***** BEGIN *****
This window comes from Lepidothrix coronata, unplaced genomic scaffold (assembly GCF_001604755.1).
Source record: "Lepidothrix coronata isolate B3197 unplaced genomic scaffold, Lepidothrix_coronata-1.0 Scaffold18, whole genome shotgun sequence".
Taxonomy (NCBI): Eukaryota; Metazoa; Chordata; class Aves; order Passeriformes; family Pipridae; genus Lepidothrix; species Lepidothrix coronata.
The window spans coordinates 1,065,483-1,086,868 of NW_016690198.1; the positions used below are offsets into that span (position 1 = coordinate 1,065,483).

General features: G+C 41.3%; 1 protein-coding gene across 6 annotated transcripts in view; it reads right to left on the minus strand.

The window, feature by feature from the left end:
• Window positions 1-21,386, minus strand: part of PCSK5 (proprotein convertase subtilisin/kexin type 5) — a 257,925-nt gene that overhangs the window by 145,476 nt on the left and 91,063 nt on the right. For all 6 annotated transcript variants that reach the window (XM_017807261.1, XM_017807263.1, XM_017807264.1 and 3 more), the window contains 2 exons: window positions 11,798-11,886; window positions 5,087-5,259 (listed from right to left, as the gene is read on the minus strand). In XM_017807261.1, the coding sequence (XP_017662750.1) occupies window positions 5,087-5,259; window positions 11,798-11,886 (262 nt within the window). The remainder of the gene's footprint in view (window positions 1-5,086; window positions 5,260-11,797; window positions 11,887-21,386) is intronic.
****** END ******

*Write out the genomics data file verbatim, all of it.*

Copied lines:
This window comes from Lepidothrix coronata, unplaced genomic scaffold (assembly GCF_001604755.1).
Source record: "Lepidothrix coronata isolate B3197 unplaced genomic scaffold, Lepidothrix_coronata-1.0 Scaffold18, whole genome shotgun sequence".
Taxonomy (NCBI): Eukaryota; Metazoa; Chordata; class Aves; order Passeriformes; family Pipridae; genus Lepidothrix; species Lepidothrix coronata.
The window spans coordinates 1,065,483-1,086,868 of NW_016690198.1; the positions used below are offsets into that span (position 1 = coordinate 1,065,483).

General features: G+C 41.3%; 1 protein-coding gene across 6 annotated transcripts in view; it reads right to left on the minus strand.

The window, feature by feature from the left end:
• Window positions 1-21,386, minus strand: part of PCSK5 (proprotein convertase subtilisin/kexin type 5) — a 257,925-nt gene that overhangs the window by 145,476 nt on the left and 91,063 nt on the right. For all 6 annotated transcript variants that reach the window (XM_017807261.1, XM_017807263.1, XM_017807264.1 and 3 more), the window contains 2 exons: window positions 11,798-11,886; window positions 5,087-5,259 (listed from right to left, as the gene is read on the minus strand). In XM_017807261.1, the coding sequence (XP_017662750.1) occupies window positions 5,087-5,259; window positions 11,798-11,886 (262 nt within the window). The remainder of the gene's footprint in view (window positions 1-5,086; window positions 5,260-11,797; window positions 11,887-21,386) is intronic.